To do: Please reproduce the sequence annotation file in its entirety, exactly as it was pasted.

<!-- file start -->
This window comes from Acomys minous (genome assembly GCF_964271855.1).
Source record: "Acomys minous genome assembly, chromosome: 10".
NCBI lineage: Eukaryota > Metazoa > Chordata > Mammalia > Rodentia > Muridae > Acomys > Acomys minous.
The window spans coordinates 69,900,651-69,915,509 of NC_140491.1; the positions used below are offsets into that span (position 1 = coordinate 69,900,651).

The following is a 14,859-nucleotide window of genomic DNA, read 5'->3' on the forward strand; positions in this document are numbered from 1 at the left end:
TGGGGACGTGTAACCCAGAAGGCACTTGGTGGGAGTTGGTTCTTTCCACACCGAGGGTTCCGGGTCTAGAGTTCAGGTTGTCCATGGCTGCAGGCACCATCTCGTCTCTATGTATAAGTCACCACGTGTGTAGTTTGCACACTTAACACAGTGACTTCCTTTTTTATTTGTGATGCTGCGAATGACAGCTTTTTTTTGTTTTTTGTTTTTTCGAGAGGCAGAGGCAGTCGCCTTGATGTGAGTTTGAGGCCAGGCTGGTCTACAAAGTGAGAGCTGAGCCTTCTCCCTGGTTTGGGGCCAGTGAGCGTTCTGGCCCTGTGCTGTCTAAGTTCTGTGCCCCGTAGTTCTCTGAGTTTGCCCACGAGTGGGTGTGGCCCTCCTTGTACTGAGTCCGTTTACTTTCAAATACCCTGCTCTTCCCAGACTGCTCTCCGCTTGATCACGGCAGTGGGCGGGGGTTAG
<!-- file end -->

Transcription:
This window comes from Acomys minous (genome assembly GCF_964271855.1).
Source record: "Acomys minous genome assembly, chromosome: 10".
NCBI lineage: Eukaryota > Metazoa > Chordata > Mammalia > Rodentia > Muridae > Acomys > Acomys minous.
The window spans coordinates 69,900,651-69,915,509 of NC_140491.1; the positions used below are offsets into that span (position 1 = coordinate 69,900,651).

The following is a 14,859-nucleotide window of genomic DNA, read 5'->3' on the forward strand; positions in this document are numbered from 1 at the left end:
TGGGGACGTGTAACCCAGAAGGCACTTGGTGGGAGTTGGTTCTTTCCACACCGAGGGTTCCGGGTCTAGAGTTCAGGTTGTCCATGGCTGCAGGCACCATCTCGTCTCTATGTATAAGTCACCACGTGTGTAGTTTGCACACTTAACACAGTGACTTCCTTTTTTATTTGTGATGCTGCGAATGACAGCTTTTTTTTGTTTTTTGTTTTTTCGAGAGGCAGAGGCAGTCGCCTTGATGTGAGTTTGAGGCCAGGCTGGTCTACAAAGTGAGAGCTGAGCCTTCTCCCTGGTTTGGGGCCAGTGAGCGTTCTGGCCCTGTGCTGTCTAAGTTCTGTGCCCCGTAGTTCTCTGAGTTTGCCCACGAGTGGGTGTGGCCCTCCTTGTACTGAGTCCGTTTACTTTCAAATACCCTGCTCTTCCCAGACTGCTCTCCGCTTGATCACGGCAGTGGGCGGGGGTTAG